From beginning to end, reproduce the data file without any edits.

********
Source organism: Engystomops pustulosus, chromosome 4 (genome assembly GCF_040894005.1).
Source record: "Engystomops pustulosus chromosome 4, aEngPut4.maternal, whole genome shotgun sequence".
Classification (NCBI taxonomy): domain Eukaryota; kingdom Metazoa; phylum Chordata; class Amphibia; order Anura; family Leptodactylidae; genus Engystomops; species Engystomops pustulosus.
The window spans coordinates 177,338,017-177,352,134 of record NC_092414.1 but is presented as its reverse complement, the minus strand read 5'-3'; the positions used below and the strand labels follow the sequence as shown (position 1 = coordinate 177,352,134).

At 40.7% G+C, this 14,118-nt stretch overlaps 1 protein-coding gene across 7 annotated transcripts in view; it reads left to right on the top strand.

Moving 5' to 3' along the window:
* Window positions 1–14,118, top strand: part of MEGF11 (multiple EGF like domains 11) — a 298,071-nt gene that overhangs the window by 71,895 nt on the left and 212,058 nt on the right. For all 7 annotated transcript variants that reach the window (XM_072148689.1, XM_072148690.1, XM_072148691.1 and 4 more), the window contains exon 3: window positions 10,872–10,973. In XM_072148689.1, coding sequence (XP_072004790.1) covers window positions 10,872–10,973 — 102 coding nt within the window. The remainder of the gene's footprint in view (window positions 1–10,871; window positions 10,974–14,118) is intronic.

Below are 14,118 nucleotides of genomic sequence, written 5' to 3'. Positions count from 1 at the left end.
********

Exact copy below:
Source organism: Engystomops pustulosus, chromosome 4 (genome assembly GCF_040894005.1).
Source record: "Engystomops pustulosus chromosome 4, aEngPut4.maternal, whole genome shotgun sequence".
Classification (NCBI taxonomy): domain Eukaryota; kingdom Metazoa; phylum Chordata; class Amphibia; order Anura; family Leptodactylidae; genus Engystomops; species Engystomops pustulosus.
The window spans coordinates 177,338,017-177,352,134 of record NC_092414.1 but is presented as its reverse complement, the minus strand read 5'-3'; the positions used below and the strand labels follow the sequence as shown (position 1 = coordinate 177,352,134).

At 40.7% G+C, this 14,118-nt stretch overlaps 1 protein-coding gene across 7 annotated transcripts in view; it reads left to right on the top strand.

Moving 5' to 3' along the window:
* Window positions 1–14,118, top strand: part of MEGF11 (multiple EGF like domains 11) — a 298,071-nt gene that overhangs the window by 71,895 nt on the left and 212,058 nt on the right. For all 7 annotated transcript variants that reach the window (XM_072148689.1, XM_072148690.1, XM_072148691.1 and 4 more), the window contains exon 3: window positions 10,872–10,973. In XM_072148689.1, coding sequence (XP_072004790.1) covers window positions 10,872–10,973 — 102 coding nt within the window. The remainder of the gene's footprint in view (window positions 1–10,871; window positions 10,974–14,118) is intronic.

Below are 14,118 nucleotides of genomic sequence, written 5' to 3'. Positions count from 1 at the left end.